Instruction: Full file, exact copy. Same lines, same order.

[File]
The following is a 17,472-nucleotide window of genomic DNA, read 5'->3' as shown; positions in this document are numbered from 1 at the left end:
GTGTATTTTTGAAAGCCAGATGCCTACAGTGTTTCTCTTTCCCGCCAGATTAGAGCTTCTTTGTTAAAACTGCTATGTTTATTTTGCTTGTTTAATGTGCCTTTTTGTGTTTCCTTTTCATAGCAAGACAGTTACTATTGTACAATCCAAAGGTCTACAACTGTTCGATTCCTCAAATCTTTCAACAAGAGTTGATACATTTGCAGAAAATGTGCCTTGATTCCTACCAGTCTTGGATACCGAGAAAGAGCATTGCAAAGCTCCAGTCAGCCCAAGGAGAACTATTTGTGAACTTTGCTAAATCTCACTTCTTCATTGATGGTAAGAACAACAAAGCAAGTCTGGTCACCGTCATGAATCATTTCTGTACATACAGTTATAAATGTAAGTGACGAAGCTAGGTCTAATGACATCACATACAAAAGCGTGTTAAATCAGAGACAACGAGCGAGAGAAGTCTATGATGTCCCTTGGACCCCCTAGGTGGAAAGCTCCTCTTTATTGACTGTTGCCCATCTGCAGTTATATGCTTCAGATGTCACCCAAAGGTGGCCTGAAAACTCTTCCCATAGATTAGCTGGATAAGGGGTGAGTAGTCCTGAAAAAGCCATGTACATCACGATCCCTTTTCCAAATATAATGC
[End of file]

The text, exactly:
The following is a 17,472-nucleotide window of genomic DNA, read 5'->3' as shown; positions in this document are numbered from 1 at the left end:
GTGTATTTTTGAAAGCCAGATGCCTACAGTGTTTCTCTTTCCCGCCAGATTAGAGCTTCTTTGTTAAAACTGCTATGTTTATTTTGCTTGTTTAATGTGCCTTTTTGTGTTTCCTTTTCATAGCAAGACAGTTACTATTGTACAATCCAAAGGTCTACAACTGTTCGATTCCTCAAATCTTTCAACAAGAGTTGATACATTTGCAGAAAATGTGCCTTGATTCCTACCAGTCTTGGATACCGAGAAAGAGCATTGCAAAGCTCCAGTCAGCCCAAGGAGAACTATTTGTGAACTTTGCTAAATCTCACTTCTTCATTGATGGTAAGAACAACAAAGCAAGTCTGGTCACCGTCATGAATCATTTCTGTACATACAGTTATAAATGTAAGTGACGAAGCTAGGTCTAATGACATCACATACAAAAGCGTGTTAAATCAGAGACAACGAGCGAGAGAAGTCTATGATGTCCCTTGGACCCCCTAGGTGGAAAGCTCCTCTTTATTGACTGTTGCCCATCTGCAGTTATATGCTTCAGATGTCACCCAAAGGTGGCCTGAAAACTCTTCCCATAGATTAGCTGGATAAGGGGTGAGTAGTCCTGAAAAAGCCATGTACATCACGATCCCTTTTCCAAATATAATGC